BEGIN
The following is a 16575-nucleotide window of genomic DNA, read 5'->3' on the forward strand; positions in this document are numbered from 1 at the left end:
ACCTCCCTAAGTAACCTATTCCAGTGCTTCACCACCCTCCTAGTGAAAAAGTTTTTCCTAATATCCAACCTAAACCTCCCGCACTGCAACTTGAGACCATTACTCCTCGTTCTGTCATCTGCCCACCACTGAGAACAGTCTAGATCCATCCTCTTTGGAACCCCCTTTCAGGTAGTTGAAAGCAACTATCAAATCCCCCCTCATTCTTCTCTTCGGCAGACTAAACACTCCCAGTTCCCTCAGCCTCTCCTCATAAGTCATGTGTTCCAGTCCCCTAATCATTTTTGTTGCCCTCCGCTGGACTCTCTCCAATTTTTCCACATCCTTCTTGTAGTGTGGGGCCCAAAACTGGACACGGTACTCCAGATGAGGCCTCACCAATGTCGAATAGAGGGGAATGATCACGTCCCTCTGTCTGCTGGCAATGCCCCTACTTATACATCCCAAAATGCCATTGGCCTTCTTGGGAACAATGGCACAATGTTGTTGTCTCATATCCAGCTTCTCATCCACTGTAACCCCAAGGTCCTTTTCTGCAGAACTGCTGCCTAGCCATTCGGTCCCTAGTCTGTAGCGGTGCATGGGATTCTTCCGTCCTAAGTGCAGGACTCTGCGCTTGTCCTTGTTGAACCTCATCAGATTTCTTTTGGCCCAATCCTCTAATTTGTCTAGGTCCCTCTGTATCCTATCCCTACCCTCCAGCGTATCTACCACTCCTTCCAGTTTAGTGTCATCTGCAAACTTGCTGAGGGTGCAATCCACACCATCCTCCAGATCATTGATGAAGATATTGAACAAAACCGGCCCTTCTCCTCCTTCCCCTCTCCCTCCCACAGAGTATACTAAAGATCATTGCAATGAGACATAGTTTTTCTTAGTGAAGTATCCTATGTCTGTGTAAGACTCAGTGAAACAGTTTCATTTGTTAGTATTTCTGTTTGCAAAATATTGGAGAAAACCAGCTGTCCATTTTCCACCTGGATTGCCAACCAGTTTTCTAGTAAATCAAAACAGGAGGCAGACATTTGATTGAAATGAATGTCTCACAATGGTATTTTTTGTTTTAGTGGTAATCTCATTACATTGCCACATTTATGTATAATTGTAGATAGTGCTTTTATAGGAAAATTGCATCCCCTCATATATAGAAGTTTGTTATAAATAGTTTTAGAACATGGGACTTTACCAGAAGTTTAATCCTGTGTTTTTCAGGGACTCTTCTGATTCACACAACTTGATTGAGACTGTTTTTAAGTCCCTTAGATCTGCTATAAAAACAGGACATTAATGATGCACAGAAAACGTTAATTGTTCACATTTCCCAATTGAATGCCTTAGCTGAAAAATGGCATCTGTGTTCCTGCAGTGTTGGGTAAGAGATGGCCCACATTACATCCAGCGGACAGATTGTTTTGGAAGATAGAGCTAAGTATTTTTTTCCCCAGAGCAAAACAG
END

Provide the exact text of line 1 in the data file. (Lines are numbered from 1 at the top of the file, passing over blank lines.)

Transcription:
The following is a 16575-nucleotide window of genomic DNA, read 5'->3' on the forward strand; positions in this document are numbered from 1 at the left end: